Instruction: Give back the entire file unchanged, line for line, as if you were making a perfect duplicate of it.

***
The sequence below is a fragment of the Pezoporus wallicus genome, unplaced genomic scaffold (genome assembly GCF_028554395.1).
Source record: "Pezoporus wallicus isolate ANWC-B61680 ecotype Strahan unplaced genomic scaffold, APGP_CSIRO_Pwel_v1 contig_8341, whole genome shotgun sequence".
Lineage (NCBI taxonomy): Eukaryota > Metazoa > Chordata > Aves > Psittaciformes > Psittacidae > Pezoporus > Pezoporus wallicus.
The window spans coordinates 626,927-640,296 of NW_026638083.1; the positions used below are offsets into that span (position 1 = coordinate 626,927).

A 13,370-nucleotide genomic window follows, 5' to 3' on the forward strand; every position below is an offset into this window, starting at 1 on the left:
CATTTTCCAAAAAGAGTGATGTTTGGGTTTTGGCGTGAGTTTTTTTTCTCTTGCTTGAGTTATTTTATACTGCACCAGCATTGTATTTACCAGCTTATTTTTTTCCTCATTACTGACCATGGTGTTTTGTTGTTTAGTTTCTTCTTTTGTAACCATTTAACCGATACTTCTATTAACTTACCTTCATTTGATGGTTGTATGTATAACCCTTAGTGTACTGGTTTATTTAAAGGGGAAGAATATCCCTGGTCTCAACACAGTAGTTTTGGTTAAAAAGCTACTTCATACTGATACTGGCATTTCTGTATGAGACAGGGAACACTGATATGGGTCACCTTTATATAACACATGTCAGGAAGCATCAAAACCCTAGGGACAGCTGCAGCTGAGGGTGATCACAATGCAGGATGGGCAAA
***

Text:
The sequence below is a fragment of the Pezoporus wallicus genome, unplaced genomic scaffold (genome assembly GCF_028554395.1).
Source record: "Pezoporus wallicus isolate ANWC-B61680 ecotype Strahan unplaced genomic scaffold, APGP_CSIRO_Pwel_v1 contig_8341, whole genome shotgun sequence".
Lineage (NCBI taxonomy): Eukaryota > Metazoa > Chordata > Aves > Psittaciformes > Psittacidae > Pezoporus > Pezoporus wallicus.
The window spans coordinates 626,927-640,296 of NW_026638083.1; the positions used below are offsets into that span (position 1 = coordinate 626,927).

A 13,370-nucleotide genomic window follows, 5' to 3' on the forward strand; every position below is an offset into this window, starting at 1 on the left:
CATTTTCCAAAAAGAGTGATGTTTGGGTTTTGGCGTGAGTTTTTTTTCTCTTGCTTGAGTTATTTTATACTGCACCAGCATTGTATTTACCAGCTTATTTTTTTCCTCATTACTGACCATGGTGTTTTGTTGTTTAGTTTCTTCTTTTGTAACCATTTAACCGATACTTCTATTAACTTACCTTCATTTGATGGTTGTATGTATAACCCTTAGTGTACTGGTTTATTTAAAGGGGAAGAATATCCCTGGTCTCAACACAGTAGTTTTGGTTAAAAAGCTACTTCATACTGATACTGGCATTTCTGTATGAGACAGGGAACACTGATATGGGTCACCTTTATATAACACATGTCAGGAAGCATCAAAACCCTAGGGACAGCTGCAGCTGAGGGTGATCACAATGCAGGATGGGCAAA